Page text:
Education: Liberating or Oppressive?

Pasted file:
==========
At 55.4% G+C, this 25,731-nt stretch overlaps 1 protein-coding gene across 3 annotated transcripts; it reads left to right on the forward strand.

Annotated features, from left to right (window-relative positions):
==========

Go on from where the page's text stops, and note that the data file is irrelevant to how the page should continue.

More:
Prior to reading the first two chapters of Paulo Freire’s book, The Pedagogy of the Oppressed, I was completely unaware of the underlying impact education had on its students. Day after day I would attend classes and would be strictly told to memorize this and do not forget that during lectures. I was indeed what Bell Hooks described as a “passive consumer.” By being a passive consumer in the classroom, I was being oppressed by an oppressor and what was even more alarming was I did not realize that it was actually occurring. Bell Hooks describes the current state of education by adding, “The idea of the intellectual questing for a union of mind, body, and spirit had been replaced with notions that being smart meant that one was inherently emotionally unstable and that the best in oneself emerged in one’s academic work” (16). Teaching has become an oppressive cycle where educators first oppress their students by teaching with dictator-like qualities. This causes students to be fearful and timid in the classroom and forces them to become memorizers rather than critical thinkers and analyzers. Freire writes regarding freedom in Chapter 1 of his book, “The oppressed, having internalized the image of the oppressor and adopted his guidelines, are fearful of freedom. Freedom would require them to eject the image and replace it with autonomy and responsibility. Freedom is acquired by conquest, not by gift. It must be pursued constantly and responsibility” (47). These oppressed and frightful students then become the educators and continue this teaching method in their classrooms, thus this oppressive cycle continues over and over again. So the real question is how do we break this cycle of oppression? What can we do to foster liberation in the classroom? I see liberation beginning to bloom in liberal arts colleges were discussions are encouraged and seminar classes are offered. In this CSP alone liberation is fostered by our weekly small class discussions and when we signed contracts determining for ourselves what we wanted to achieve and get out of the class, not just a list of facts and dates. Clearly, colleges like Oxy strive to liberate their students, but other educators do not employ the same method. I believe that students need to recognize their oppressors and decide for themselves to change this vicious cycle by becoming educators who strive to liberate their students and make them independent thinkers and not memorizing robots.

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